Scientists shell shocked at rare new species

11 October 2021

A donation of an extensive and scientifically important shell collection to Queensland Museum has led to the discovery of a new species of mollusc by a museum curator.
Amoria thorae, a new species of the carnivorous volute family of marine snails, was named in honour of long-time Brisbane resident Mrs Thora Whitehead, whose collection was recently donated to the museum. 

The new species is so rare, scientists have yet to see a live specimen. Presently it is known from only a handful of specimens, all just empty shells, trawled in the 1970’s within a narrow distribution area from northern News South Wales to south east Queensland. 

Queensland Museum Curator Marine Environments (Molluscs) Dr John Healy said he long knew of a possible new species of carnivorous marine snail from the mid-eastern coast of Australia.

“I’d seen a shell of this marine snail illustrated in a book, but not officially described, so you can imagine my delight when photographing this new collection, I found not one, but two specimens of this potentially new species,” Dr Healy said.

“They were trawled off Cape Moreton at 110 metres depth and after further research I discovered a further two specimens catalogued under another species name at the Australian Museum. These four specimens formed the basis for the description of the new species, Amoria thorae.

This species is extremely rare, and my hope is that one day the living animal will be found, photographed and studied so we may better understand its biology and relationships.”

The Thora Whitehead Collection is one of the largest and most comprehensive private collections of marine shells in Australia and contains thousands of species, including numerous rarities and foreign species many collected by Thora herself. Over the past three years, Dr Healy has been working with the Whitehead family to acquisition these shells into the State Collection.

Dr Healy said the Whitehead Collection will contribute not only to the expansion of the museum’s mollusc collection, but also assist the international scientific community with research.

“Much of the material was collected by Thora over 50 years from localities around the Australian and especially Queensland coastlines, from habitats as diverse as mangroves, surf beaches, shell beds, rock platforms and coral reefs” Dr Healy said.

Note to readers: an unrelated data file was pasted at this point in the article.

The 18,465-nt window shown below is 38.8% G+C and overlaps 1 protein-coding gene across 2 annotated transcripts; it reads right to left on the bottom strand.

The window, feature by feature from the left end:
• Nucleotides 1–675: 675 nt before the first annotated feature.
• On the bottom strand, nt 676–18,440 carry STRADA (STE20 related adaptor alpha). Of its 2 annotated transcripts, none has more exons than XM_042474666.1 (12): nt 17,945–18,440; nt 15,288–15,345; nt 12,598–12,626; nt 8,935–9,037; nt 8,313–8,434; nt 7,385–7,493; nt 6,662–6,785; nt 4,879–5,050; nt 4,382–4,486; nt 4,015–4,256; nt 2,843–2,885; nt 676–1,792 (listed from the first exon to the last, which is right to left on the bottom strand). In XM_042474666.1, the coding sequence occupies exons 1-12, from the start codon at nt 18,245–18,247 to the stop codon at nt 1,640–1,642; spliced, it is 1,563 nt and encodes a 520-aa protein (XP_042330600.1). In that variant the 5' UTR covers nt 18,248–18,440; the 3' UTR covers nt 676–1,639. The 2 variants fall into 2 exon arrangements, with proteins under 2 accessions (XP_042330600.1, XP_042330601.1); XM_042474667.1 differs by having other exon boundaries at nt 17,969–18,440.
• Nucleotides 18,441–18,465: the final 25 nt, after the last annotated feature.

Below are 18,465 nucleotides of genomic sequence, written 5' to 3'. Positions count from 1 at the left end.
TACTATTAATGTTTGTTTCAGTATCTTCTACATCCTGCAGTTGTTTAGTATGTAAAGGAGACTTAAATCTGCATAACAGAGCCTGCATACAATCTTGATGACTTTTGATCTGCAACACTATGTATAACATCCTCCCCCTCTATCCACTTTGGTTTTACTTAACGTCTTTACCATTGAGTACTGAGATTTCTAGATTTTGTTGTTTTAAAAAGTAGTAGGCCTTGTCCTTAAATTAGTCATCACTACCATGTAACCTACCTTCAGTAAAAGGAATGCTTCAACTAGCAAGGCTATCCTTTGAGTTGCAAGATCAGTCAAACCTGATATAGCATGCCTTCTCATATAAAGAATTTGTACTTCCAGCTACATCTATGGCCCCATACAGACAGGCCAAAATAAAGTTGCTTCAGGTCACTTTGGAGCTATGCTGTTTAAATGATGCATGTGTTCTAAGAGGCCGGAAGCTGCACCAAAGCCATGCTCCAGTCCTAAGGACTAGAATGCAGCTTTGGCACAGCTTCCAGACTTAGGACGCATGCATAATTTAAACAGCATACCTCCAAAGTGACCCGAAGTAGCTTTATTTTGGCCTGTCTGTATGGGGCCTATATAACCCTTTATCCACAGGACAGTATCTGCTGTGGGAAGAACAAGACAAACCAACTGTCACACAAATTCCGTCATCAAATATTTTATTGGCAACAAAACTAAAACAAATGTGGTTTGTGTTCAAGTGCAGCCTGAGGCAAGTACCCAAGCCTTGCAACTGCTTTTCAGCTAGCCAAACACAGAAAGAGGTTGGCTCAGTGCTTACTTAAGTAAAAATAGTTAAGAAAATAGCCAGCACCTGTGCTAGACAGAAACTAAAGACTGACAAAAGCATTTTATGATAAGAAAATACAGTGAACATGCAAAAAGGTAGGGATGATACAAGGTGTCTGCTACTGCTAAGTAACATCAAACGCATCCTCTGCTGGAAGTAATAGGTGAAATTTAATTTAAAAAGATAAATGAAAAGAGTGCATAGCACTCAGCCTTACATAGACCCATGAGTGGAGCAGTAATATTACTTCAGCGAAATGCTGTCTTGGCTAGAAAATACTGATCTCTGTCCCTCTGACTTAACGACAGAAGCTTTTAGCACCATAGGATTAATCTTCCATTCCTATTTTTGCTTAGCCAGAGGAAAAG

“Thora’s collection will continue to provide the basis for public education and future research projects for decades to come and that should always be the yardstick by which any collection of scientific merit (such as this one) is measured.”
Queensland Museum Network CEO Dr Jim Thompson said with more than 200,000 specimens, the collection was significant.
“We are grateful to Thora Whitehead and her family for this significant donation to the State Collection,” Dr Thompson said.
“Thora has been recognised by the scientific community for her contribution to malacology (the study of molluscs) and has co-authored a number of publications on the subject and has close to a dozen species of molluscs named in her honour, including the most recent species from her collection.” 
The new species was published in the Memoirs of the Queensland Museum.

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Fast Facts:

The Thora Whitehead Collection has more than 200,000 specimens and is one of the best private shell collections in Australia
The collection features a number of rare shells including the Golden Cowrie, Prince Cowrie, Broderip’s Cowrie, Glory of the Seas Cone, Noble Wentletrap, Thatcher’s Colute and several deep-sea ‘living fossil’ slit shells
With shells, being ‘rare’ does not necessarily translate into collector appeal
More impressive than rarity is often the unusual or even bizarre shapes of many shells in the collection such as the spiny murex and thorny oysters
Molluscs are soft-bodied invertebrates possessing (usually) an external shell for protection, a ventral foot for locomotion and, in aquatic species, gills for respiration. The digestive and reproductive tissues are located together to form the visceral mass dorsally. An extensive fold of tissue, known as the mantle, not only produces the shell but also acts as a protective sleeve for the head and gills.
With molluscs, a description of a new species is often based on shell features such as shape, ornamentation and colour, although anatomical and DNA data, if available, are considered equally important elements.